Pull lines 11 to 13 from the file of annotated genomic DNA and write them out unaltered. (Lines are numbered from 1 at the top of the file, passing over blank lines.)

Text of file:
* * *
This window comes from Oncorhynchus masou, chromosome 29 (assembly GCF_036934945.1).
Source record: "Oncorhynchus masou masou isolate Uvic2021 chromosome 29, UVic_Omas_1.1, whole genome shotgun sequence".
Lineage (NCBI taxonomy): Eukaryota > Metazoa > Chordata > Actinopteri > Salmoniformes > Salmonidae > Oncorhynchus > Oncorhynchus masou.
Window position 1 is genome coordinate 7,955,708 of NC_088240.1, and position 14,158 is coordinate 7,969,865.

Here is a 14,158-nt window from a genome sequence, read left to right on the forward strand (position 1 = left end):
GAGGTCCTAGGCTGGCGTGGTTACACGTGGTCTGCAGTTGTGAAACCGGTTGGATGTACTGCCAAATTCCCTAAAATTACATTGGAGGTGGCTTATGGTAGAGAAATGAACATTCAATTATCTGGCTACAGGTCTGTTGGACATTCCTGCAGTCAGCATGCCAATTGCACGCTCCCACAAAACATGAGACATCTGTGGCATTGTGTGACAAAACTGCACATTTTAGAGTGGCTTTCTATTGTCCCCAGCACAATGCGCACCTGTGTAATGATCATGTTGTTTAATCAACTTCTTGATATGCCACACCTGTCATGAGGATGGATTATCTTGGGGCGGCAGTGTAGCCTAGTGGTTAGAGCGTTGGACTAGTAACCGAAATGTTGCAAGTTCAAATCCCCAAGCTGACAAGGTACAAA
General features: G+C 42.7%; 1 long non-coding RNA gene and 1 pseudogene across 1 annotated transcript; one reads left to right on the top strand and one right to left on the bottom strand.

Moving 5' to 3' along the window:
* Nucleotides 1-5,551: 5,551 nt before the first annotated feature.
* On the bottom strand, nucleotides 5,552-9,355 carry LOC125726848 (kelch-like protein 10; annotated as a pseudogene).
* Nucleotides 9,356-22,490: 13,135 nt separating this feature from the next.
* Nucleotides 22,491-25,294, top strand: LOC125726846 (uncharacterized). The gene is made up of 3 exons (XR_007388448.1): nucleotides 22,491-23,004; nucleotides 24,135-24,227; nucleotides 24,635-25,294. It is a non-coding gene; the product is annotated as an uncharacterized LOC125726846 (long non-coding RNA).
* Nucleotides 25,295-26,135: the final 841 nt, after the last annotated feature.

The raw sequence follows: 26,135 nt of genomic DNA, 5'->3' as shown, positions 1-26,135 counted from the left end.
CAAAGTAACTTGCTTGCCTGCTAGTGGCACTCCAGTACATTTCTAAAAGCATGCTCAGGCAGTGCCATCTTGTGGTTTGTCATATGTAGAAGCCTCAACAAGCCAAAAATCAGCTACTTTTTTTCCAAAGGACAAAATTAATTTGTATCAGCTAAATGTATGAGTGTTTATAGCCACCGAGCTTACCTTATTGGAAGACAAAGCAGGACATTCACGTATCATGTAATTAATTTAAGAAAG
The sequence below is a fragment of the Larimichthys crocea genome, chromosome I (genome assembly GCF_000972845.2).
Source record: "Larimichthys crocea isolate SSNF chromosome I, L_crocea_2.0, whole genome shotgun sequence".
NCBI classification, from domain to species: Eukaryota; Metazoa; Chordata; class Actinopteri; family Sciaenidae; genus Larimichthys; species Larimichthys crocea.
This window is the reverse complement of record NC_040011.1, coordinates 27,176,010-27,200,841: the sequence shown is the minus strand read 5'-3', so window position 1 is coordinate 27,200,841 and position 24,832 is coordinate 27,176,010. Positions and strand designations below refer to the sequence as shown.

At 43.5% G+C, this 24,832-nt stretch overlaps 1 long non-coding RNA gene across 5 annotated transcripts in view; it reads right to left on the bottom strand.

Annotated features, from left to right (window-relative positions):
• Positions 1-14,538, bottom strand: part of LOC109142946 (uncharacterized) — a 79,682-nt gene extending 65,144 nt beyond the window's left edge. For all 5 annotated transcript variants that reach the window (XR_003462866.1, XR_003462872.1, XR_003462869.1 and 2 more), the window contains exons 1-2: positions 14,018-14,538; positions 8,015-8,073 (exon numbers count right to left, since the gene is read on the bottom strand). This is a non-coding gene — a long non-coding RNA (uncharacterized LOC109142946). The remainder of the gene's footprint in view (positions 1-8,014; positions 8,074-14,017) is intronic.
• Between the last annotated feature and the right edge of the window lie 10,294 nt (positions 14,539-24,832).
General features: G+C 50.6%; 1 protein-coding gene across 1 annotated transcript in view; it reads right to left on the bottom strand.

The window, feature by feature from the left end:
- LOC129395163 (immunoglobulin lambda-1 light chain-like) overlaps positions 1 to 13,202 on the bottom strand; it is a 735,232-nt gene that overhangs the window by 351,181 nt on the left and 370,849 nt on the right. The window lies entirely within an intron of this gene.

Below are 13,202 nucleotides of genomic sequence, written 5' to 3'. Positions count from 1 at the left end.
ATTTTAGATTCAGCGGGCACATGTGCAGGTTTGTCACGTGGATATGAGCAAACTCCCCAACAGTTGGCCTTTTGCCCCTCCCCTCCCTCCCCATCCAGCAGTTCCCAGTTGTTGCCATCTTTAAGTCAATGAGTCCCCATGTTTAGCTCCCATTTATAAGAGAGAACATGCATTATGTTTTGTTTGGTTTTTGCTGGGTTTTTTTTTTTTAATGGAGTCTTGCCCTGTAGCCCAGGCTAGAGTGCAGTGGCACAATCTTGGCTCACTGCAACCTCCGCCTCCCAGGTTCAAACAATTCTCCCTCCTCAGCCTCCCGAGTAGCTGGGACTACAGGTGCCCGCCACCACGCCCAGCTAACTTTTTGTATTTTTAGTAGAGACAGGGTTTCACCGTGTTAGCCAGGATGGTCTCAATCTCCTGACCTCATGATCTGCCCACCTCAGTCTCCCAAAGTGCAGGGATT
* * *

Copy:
* Nucleotides 9,356-22,490: 13,135 nt separating this feature from the next.
* Nucleotides 22,491-25,294, top strand: LOC125726846 (uncharacterized). The gene is made up of 3 exons (XR_007388448.1): nucleotides 22,491-23,004; nucleotides 24,135-24,227; nucleotides 24,635-25,294. It is a non-coding gene; the product is annotated as an uncharacterized LOC125726846 (long non-coding RNA).
* Nucleotides 25,295-26,135: the final 841 nt, after the last annotated feature.